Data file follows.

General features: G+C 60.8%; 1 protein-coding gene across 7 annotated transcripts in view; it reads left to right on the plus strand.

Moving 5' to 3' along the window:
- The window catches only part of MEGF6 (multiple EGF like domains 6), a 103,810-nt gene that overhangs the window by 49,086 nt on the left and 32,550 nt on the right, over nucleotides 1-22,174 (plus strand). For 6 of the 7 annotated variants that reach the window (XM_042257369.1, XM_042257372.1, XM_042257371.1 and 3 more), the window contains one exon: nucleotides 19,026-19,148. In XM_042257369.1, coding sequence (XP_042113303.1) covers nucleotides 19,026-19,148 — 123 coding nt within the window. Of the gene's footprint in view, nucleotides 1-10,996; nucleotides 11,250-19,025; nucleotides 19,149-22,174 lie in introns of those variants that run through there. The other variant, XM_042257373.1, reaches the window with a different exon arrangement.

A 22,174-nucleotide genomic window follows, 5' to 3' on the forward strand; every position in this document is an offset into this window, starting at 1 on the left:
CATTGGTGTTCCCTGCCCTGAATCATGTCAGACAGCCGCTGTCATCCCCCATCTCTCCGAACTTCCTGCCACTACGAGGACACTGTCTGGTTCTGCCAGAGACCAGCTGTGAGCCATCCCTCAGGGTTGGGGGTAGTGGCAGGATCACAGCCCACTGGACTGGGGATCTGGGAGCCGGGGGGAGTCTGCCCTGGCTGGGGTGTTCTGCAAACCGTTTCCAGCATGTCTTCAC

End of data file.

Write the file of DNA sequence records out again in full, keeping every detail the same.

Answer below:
General features: G+C 60.8%; 1 protein-coding gene across 7 annotated transcripts in view; it reads left to right on the plus strand.

Moving 5' to 3' along the window:
- The window catches only part of MEGF6 (multiple EGF like domains 6), a 103,810-nt gene that overhangs the window by 49,086 nt on the left and 32,550 nt on the right, over nucleotides 1-22,174 (plus strand). For 6 of the 7 annotated variants that reach the window (XM_042257369.1, XM_042257372.1, XM_042257371.1 and 3 more), the window contains one exon: nucleotides 19,026-19,148. In XM_042257369.1, coding sequence (XP_042113303.1) covers nucleotides 19,026-19,148 — 123 coding nt within the window. Of the gene's footprint in view, nucleotides 1-10,996; nucleotides 11,250-19,025; nucleotides 19,149-22,174 lie in introns of those variants that run through there. The other variant, XM_042257373.1, reaches the window with a different exon arrangement.

A 22,174-nucleotide genomic window follows, 5' to 3' on the forward strand; every position in this document is an offset into this window, starting at 1 on the left:
CATTGGTGTTCCCTGCCCTGAATCATGTCAGACAGCCGCTGTCATCCCCCATCTCTCCGAACTTCCTGCCACTACGAGGACACTGTCTGGTTCTGCCAGAGACCAGCTGTGAGCCATCCCTCAGGGTTGGGGGTAGTGGCAGGATCACAGCCCACTGGACTGGGGATCTGGGAGCCGGGGGGAGTCTGCCCTGGCTGGGGTGTTCTGCAAACCGTTTCCAGCATGTCTTCAC